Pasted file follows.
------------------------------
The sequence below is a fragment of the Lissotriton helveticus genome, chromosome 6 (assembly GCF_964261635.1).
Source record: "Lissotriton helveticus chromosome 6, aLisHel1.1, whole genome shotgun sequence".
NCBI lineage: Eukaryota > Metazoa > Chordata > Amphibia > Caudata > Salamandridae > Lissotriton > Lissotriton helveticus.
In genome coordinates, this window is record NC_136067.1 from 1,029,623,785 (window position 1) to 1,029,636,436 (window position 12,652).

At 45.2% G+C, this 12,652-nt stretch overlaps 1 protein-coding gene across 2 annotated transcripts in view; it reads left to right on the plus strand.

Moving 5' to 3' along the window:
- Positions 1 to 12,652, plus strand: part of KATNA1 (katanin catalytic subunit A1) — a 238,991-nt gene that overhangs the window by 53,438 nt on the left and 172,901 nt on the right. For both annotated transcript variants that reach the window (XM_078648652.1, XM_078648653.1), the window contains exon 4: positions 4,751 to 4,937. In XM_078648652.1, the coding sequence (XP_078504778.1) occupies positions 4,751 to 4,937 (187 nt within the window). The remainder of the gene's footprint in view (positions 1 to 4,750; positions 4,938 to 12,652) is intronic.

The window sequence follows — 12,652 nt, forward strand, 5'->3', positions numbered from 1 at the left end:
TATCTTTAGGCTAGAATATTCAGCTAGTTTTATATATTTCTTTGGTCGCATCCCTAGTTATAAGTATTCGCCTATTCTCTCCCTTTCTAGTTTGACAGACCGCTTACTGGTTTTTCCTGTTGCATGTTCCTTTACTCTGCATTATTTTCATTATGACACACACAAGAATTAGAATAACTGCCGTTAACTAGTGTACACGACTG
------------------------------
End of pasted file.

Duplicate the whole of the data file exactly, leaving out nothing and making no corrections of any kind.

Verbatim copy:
The sequence below is a fragment of the Lissotriton helveticus genome, chromosome 6 (assembly GCF_964261635.1).
Source record: "Lissotriton helveticus chromosome 6, aLisHel1.1, whole genome shotgun sequence".
NCBI lineage: Eukaryota > Metazoa > Chordata > Amphibia > Caudata > Salamandridae > Lissotriton > Lissotriton helveticus.
In genome coordinates, this window is record NC_136067.1 from 1,029,623,785 (window position 1) to 1,029,636,436 (window position 12,652).

At 45.2% G+C, this 12,652-nt stretch overlaps 1 protein-coding gene across 2 annotated transcripts in view; it reads left to right on the plus strand.

Moving 5' to 3' along the window:
- Positions 1 to 12,652, plus strand: part of KATNA1 (katanin catalytic subunit A1) — a 238,991-nt gene that overhangs the window by 53,438 nt on the left and 172,901 nt on the right. For both annotated transcript variants that reach the window (XM_078648652.1, XM_078648653.1), the window contains exon 4: positions 4,751 to 4,937. In XM_078648652.1, the coding sequence (XP_078504778.1) occupies positions 4,751 to 4,937 (187 nt within the window). The remainder of the gene's footprint in view (positions 1 to 4,750; positions 4,938 to 12,652) is intronic.

The window sequence follows — 12,652 nt, forward strand, 5'->3', positions numbered from 1 at the left end:
TATCTTTAGGCTAGAATATTCAGCTAGTTTTATATATTTCTTTGGTCGCATCCCTAGTTATAAGTATTCGCCTATTCTCTCCCTTTCTAGTTTGACAGACCGCTTACTGGTTTTTCCTGTTGCATGTTCCTTTACTCTGCATTATTTTCATTATGACACACACAAGAATTAGAATAACTGCCGTTAACTAGTGTACACGACTG